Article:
Every human being is both shaped by and a shaper of the surrounding environment. This meaningful, close relationship between people and the places they live in is the fundamental premise behind Alexandre Farto aka Vhils' Diorama body of works. Since presenting the first series of Dioramas in 2012, the Portuguese artist has made use of materials such as polystyrene foam, cork sheeting, and cement as sculptural mediums in order to create medium- and large-scale three-dimensional panorama artworks. Scaled down in order to better adapt to the unique intimate ambiance of the Arsham/Fieg Gallery, each of the three Mini Dioramas presented here has been created with recourse to 3D nylon printing technology (Selective Laser Sintering technique), which has allowed the artist to render them in a considerably smaller scale, while retaining their intricacy and impact. Brought to life by means of a delicate balance in contrast, each piece of the Diorama body of works can be read either as the representation of a human face, when viewed from a distance, or that of a detailed urban landscape, when seen from up-close. Both the portraits and the cityscapes can depict either real people and real cities, or composites based on the reinterpretation of portraits and cartographical layouts. In conceptual terms, the series explores the process of reciprocal shaping that exists between the city and its inhabitants, by which both contribute towards the formation of each other's identity and character, establishing over time a fundamental affinity. Inherent to these elaborate architectural pieces is a poetic interplay of light and shadow that highlights the city's own contrasting layers, expressing the need for these two fundamental elements—representative of the positive and negative aspects that configure it—to coexist in order to make up the whole and bring its space to life.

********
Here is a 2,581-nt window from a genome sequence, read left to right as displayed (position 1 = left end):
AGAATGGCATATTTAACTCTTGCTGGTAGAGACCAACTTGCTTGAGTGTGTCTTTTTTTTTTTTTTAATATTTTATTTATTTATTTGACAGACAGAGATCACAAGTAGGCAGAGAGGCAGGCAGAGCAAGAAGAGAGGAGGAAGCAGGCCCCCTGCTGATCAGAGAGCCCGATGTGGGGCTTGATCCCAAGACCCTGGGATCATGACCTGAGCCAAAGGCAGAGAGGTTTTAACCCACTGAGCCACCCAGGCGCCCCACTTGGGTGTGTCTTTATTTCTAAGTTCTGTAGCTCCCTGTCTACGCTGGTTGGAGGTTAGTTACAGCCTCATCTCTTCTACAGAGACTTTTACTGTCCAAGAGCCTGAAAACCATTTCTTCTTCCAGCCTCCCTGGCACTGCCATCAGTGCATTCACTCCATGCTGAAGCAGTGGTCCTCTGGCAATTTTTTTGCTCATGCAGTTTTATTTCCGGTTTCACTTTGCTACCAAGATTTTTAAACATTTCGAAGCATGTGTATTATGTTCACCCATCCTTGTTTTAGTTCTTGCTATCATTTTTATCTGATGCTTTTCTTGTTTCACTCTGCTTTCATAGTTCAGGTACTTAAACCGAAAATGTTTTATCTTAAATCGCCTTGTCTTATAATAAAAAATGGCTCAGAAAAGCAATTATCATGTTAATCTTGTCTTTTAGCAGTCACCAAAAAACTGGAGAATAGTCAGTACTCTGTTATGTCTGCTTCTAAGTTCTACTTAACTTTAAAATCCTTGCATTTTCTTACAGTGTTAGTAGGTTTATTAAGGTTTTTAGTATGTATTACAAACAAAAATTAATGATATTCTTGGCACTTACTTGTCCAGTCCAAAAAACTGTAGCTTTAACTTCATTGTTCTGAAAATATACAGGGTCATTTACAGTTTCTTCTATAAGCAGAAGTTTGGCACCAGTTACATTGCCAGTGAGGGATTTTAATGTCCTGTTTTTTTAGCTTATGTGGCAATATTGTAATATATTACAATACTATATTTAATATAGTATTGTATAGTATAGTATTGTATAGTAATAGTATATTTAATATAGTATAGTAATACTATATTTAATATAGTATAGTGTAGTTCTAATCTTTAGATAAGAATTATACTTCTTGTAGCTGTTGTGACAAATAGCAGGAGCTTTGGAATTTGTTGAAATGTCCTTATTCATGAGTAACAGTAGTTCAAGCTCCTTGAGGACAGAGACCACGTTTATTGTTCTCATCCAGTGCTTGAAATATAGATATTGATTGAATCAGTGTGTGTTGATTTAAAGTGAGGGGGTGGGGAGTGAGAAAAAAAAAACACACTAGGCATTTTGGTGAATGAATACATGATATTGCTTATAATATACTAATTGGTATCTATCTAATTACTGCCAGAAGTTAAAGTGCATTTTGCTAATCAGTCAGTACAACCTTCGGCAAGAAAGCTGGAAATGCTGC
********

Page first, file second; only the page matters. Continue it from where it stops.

Alexandre Farto aka Vhils (Lisbon, 1987) has developed a unique visual language based on the removal of the surface layers of walls and other media with non-conventional tools and techniques. He began interacting with the urban environment through the practice of graffiti in the early 2000s. Peeling back the layers of our material culture like a modern-day urban archaeologist, Vhils reflects on the impact of urbanity, development and global homogenisation on landscapes and people's identities. Destroying to create, he delivers powerful and poetic visual statements from materials the city rejects, humanising depressed areas with his poignant large-scale portraits. Since 2005 he has been presenting his work around the world in exhibitions, events and other contexts – from working with communities in the favelas of Rio de Janeiro, to collaborations with reputed institutions such as the EDP Foundation (Lisbon), Centre Pompidou (Paris), Barbican Centre (London), CAFA Art Museum (Beijing), or the Museum of Contemporary Art San Diego (San Diego), among others. An avid experimentalist, besides his groundbreaking bas-relief carving technique, Vhils has been developing his personal aesthetics in a plurality of media: from stencil painting to metal etching, from pyrotechnic explosions and video to sculptural installations. He has also directed several music videos, short films, and one stage production.